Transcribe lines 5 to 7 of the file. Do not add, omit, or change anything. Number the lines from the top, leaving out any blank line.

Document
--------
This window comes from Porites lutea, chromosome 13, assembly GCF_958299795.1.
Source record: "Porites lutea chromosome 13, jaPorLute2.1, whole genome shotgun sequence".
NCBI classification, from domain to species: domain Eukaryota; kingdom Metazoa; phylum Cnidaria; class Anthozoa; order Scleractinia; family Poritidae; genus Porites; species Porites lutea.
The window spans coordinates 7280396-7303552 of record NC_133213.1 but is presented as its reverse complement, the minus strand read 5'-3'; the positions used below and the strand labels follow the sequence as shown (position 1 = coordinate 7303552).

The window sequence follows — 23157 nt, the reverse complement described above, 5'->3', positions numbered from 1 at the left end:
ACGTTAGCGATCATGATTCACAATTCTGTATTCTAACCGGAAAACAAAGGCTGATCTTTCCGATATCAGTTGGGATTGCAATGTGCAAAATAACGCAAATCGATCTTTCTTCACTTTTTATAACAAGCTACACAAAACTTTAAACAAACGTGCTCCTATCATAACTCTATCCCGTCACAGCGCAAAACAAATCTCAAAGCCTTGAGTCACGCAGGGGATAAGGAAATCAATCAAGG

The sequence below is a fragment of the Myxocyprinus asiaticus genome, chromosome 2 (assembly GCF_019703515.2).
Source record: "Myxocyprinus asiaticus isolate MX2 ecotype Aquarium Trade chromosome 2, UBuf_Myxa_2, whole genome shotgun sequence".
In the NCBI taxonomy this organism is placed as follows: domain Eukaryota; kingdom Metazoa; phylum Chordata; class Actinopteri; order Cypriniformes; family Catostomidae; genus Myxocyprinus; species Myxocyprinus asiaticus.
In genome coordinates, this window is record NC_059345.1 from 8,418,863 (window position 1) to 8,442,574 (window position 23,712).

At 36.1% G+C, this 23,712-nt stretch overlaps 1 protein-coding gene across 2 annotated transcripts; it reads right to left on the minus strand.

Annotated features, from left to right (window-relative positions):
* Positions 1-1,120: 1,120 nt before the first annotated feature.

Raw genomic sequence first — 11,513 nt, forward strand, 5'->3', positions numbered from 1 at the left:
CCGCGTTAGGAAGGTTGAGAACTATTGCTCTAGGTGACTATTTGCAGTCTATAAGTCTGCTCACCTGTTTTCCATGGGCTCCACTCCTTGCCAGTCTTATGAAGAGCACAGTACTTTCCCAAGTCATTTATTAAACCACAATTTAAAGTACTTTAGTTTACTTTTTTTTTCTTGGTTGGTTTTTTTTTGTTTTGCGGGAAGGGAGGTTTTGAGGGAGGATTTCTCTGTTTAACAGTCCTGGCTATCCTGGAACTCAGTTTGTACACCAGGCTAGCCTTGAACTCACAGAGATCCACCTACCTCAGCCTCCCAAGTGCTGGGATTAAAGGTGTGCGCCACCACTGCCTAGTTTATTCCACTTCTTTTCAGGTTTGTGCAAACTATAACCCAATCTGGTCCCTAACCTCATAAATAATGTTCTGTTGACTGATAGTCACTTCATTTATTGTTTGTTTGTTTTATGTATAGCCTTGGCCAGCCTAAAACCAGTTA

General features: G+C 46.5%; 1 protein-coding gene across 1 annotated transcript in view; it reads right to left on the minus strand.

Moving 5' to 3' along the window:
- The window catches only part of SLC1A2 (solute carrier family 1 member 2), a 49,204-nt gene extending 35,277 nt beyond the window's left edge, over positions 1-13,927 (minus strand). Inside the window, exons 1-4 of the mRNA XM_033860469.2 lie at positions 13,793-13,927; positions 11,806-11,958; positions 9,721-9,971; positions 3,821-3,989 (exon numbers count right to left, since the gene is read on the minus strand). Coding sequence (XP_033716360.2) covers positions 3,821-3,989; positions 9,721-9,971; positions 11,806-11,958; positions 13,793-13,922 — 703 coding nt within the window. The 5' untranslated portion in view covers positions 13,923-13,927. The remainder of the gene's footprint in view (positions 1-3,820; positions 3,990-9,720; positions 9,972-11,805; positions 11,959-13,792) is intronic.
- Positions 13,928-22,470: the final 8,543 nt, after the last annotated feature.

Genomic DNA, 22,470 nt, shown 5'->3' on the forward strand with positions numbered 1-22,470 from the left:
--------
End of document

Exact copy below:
The window sequence follows — 23157 nt, the reverse complement described above, 5'->3', positions numbered from 1 at the left end:
ACGTTAGCGATCATGATTCACAATTCTGTATTCTAACCGGAAAACAAAGGCTGATCTTTCCGATATCAGTTGGGATTGCAATGTGCAAAATAACGCAAATCGATCTTTCTTCACTTTTTATAACAAGCTACACAAAACTTTAAACAAACGTGCTCCTATCATAACTCTATCCCGTCACAGCGCAAAACAAATCTCAAAGCCTTGAGTCACGCAGGGGATAAGGAAATCAATCAAGG

The sequence below is a fragment of the Myxocyprinus asiaticus genome, chromosome 2 (assembly GCF_019703515.2).